Trifork Blog

Migrating from Spring Integration 1.0.3 to 2.0.0.RC2

November 17th, 2010 by
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Spring Integration 2.0.0.RC2 is out and I really wanted to upgrade in my current project. Few of the reasons to upgrade were the dependency of Spring 3 and the support for JMX. Because SpringSource changed a few things in the 2.0.0 release, I want to share the steps I had to take and issues that I solve to migrate from Spring Integration 1.0.3 to the latest version 2.0.0.

Maven

The first thing to do is, how surprising, upgrading your dependency. I use Maven so for me it is as simple as changing the version to 2.0.0.RC2.

<dependency>
    <groupid>org.springframework.integration</groupid>
    <artifactid>spring-integration-XXXX</artifactid>
    <version>2.0.0.RC2</version>
</dependency>

Package structure changes

One of the first things that you will notice is that your Spring Integration project does not compile anymore Glimlach, because they have moved some classes. All classes from the org.springframework.integration.core package have moved to org.springframework.integration. This package contains the now the often used classes like Message.java and MessageChannel.java.

Another class that I use quite often is the MessageBuilder.java. This class moved from the message to the support package. The message package now only holds two messages classes, ErrorMessage.java and GenericMessage.java.

I can see you thinking.. where is the StringMessage.java class gone to? Well, they have removed it.

Removed classes and methods

StringMessage

I have used the StringMessage class a few times in my project, but couldn’t find it anymore after the upgrade. So I looked in Jira and found this issue. StringMessage is gone, but you can easily refactor your code to one of the following options:

Message<String> stringMessage1 = new GenericMessage<String>("one");

Message<String> stringMessage2 = MessageBuilder.withPayload("two").build();

MessageChannel.getName()

In one of my routers called the method MessageChannel.getName() to route the message to the correct message channel. Unfortunately for me, they removed the method from the interface. To solve this problem I send the message directly to the channel instead of returning the name of the channel.

QueueChannel

When you use the QueueChannel.getMessageCount() method, you will notice that it is no longer there. Well it is, but under a different name. You can use the getQueueSize() method instead, which is just a renamed method with the same implementation.

Configuration changes

Poller

In my project I use a poller for retrieving messages. In Spring Integration 1.0.3 you would configure a poller like this:

<si:poller max-messages-per-poll="1">
	<si:interval-trigger time-unit="SECONDS" interval="90"/>
</si:poller>

As you can see, you could specify a time unit. In SI 2.0.0.RC2 this is changed in the following code:

<si:poller max-messages-per-poll="1" fixed-delay="90000"/>

In the new version of the poller, the interval-trigger and cron-trigger have been deprecated. They will be removed in 2.1. The ‘fixed-delay‘, ‘fixed-rate‘, ‘cron‘, or ‘trigger‘ attributes should now be used instead. With the new attributes also comes the removal of the time-unit of the attribute. The default time-unit is now milliseconds, so don’t forget to update your properties.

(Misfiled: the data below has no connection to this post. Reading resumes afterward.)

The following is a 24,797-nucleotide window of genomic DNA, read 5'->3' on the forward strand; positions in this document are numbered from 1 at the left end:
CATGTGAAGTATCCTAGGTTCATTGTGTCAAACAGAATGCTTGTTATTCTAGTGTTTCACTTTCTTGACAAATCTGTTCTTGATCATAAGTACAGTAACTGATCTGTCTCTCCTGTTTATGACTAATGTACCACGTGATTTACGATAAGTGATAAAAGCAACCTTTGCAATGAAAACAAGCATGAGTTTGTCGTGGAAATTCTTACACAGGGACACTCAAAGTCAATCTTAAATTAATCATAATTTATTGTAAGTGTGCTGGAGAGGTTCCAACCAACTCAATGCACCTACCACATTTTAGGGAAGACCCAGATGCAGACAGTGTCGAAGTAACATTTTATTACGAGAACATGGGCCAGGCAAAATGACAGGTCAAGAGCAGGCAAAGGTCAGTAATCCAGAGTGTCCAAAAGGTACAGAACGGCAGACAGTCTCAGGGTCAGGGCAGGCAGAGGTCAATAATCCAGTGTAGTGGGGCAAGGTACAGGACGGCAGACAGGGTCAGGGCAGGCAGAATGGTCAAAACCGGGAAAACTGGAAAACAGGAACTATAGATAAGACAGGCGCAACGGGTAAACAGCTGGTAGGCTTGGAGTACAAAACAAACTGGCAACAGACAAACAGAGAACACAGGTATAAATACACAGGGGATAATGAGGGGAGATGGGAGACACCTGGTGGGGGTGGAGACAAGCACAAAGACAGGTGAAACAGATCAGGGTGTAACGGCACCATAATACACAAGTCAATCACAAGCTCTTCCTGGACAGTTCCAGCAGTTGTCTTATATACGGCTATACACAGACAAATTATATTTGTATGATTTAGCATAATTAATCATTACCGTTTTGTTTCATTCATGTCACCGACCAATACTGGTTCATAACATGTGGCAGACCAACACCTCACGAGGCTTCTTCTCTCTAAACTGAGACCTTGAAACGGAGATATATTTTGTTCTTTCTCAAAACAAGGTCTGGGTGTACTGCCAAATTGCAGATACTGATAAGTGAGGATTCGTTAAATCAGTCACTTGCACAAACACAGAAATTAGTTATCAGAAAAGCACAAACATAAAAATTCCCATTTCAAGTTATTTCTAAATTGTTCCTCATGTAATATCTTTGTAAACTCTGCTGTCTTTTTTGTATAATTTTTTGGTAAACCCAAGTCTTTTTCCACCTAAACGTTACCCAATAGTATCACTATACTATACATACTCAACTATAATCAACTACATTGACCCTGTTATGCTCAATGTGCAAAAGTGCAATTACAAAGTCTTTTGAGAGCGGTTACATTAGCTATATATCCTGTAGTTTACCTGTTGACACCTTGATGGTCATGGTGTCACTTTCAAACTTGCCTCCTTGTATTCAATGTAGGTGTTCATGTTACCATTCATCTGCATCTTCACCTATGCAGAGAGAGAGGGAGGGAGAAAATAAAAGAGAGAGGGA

Try a Milestone release!

Before we upgraded to the latest version of Spring Integration we already tried to upgrade with a milestone release (2.0.0.M7). The fun thing about trying a milestone release is that you prepare yourself for the changes and get a good indication about the amount of work that the upgrade requires.

Another cool thing is that you can help the community to check for bugs or suggest an improvement. During our milestone upgrade my colleague Jettro Coenradie and I found a bug in the splitter element. So we reported it and now it is fixed in the current release and made the software world a little better Glimlach.

Full Migration Guide

SpringSource will probably publish a full migration guide by the time version 2.0.0 is finished. In the meantime I hope that my post was any helpful during your own migration.

2 Responses

  1. November 18, 2010 at 05:37 by Mark Fisher

    Thanks for this post! We will be providing a migration guide as you mentioned, and we will include a bit more rationale behind some of the changes. I do want to mention here that every one of these changes was a result of much discussion and debate where we found a strong enough reason in the end (often having to do with dependency structures, etc. since we have a self-enforced rule of preventing any cycles between packages, and we try to maintain 0% excessive structural complexity).

    I also want to point out that any router can return MessageChannel instances (or just channel names), so there should not have been any reason to call getName() for the router return values. As for the rationale for removing that method from the interface, we have anonymous channels in a few cases, so that method seemed a bit too demanding to be on the main interface (I’m not a fan of “optional” methods on interfaces). Also, we added a NamedComponent interface that plays a more general role in the framework now (e.g. for MessageHistory), and we wanted to make sure to enforce consistency in its use.

    Regards,
    Mark

  2. […] a "migration guide" within the next couple weeks. Please stay tuned, but in the meantime this blog by Roberto van der Linden of JTeam covers most of the main […]